Soon thereafter, Sheldon Clark High had a wrestling mat. Names like Stepp, Jude, Deskins, and others would become feared on the mat. The Cardinals would win a pair of state titles, crown several individual state champions, and find themselves ranked among the nation’s elite 25 high school teams in 1995.
Principal Haney recalls, “The first year they won the state championship, there was a 16” snow in February that year. I went by the school, and while I am there, here comes Jim and (wife) Debbie rolling on the parking lot in four-wheelers, bringing wrestlers to practice. That was the kind of competitor he was.”
With support from Clay Wells, Bill Bo Davis, and others, Sheldon Clark became the home of the “Marine Corps League Wrestling Tournament”. An invitation to compete in the two-day event meant you were among the best in the state.
Then the day came when Coach Matney departed for Johnson Central. As Mr. Haney put it, “We hated to see him go, but he made the right choice. We were not prepared to provide the facilities he needed to take the program to the next level. But our friendship remained.”
Admittedly, and sadly, I lost touch with Jim Matney. I moved away, and he found his calling at Johnson Central. Although he didn’t know it, I kept up with his teams at Johnson Central. Each week in the fall I would check the KHSAA web site for scores of both the Cardinals and the Golden Eagles. Keeping up with one because of hometown pride, the other because of a dear friend.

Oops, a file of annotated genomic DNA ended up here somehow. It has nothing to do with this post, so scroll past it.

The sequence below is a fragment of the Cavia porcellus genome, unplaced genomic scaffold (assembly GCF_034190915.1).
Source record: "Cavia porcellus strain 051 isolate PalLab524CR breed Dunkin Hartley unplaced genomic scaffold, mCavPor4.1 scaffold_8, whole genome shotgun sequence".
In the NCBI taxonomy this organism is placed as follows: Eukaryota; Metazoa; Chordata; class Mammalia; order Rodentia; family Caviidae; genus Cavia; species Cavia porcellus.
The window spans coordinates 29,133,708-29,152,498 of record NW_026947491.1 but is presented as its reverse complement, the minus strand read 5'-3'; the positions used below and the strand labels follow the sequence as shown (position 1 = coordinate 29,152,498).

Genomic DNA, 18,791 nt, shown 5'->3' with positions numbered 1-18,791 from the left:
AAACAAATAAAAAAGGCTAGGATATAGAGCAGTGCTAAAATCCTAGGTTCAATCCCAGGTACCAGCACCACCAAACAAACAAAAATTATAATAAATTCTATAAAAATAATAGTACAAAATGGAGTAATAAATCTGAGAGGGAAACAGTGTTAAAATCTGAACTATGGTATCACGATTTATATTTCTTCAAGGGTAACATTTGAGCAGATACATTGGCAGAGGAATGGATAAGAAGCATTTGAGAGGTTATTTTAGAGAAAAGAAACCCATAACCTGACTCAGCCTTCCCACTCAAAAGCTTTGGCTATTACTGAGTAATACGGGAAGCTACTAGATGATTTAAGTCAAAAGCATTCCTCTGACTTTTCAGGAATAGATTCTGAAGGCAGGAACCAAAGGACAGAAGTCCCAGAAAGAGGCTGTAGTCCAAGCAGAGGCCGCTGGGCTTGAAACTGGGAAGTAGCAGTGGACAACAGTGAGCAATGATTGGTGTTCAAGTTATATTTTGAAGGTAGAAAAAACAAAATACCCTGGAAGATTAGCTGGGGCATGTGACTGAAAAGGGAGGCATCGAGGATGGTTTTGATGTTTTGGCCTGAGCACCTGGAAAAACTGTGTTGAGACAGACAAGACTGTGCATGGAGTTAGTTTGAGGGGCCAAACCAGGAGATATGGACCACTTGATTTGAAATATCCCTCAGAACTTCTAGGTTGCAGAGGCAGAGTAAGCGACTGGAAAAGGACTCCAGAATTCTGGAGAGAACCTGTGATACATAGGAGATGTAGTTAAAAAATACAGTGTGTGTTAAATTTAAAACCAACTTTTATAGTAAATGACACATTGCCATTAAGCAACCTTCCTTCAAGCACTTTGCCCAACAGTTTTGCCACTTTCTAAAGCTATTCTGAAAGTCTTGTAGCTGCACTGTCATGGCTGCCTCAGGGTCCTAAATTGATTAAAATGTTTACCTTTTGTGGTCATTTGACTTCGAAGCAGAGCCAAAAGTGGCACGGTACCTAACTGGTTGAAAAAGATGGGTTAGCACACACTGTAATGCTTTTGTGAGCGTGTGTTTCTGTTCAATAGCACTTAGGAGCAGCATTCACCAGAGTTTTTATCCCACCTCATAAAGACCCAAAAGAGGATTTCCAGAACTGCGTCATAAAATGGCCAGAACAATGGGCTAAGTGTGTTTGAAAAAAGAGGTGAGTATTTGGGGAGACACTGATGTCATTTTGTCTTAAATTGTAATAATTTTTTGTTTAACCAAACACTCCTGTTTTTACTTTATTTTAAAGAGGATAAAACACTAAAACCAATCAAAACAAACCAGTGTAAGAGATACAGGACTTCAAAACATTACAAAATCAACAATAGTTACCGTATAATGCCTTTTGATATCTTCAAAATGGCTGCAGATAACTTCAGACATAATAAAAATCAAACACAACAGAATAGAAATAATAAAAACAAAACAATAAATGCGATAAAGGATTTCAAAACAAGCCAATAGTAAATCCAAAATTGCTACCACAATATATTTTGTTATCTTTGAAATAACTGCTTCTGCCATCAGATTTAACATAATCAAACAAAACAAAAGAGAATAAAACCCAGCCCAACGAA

Of course Jim Matney and his Eagles did just fine without me on the sidelines. And I took pride in knowing kids from the mountains were still becoming champions under his direction.
I have listened to an inspiring speech he once gave his Eagles. It can be found on the web if you look for it. He explained how proud his kids should be about their mountain heritage. He explained how big city folks poke fun, but when they retire they seek out the peace of a hollow.
And Jim Matney lived out his life in these mountains. He gave of himself, and he gave in abundance. Knowing him has been my honor. Calling him a friend, a privilege. I pray for his wife Debbie and his sons. I pray for his players. I pray for those, who like me, called him a friend. For we, and these mountains, will miss him for generations to come.
As a shaken John Haney stated, “Words cannot describe the loss.”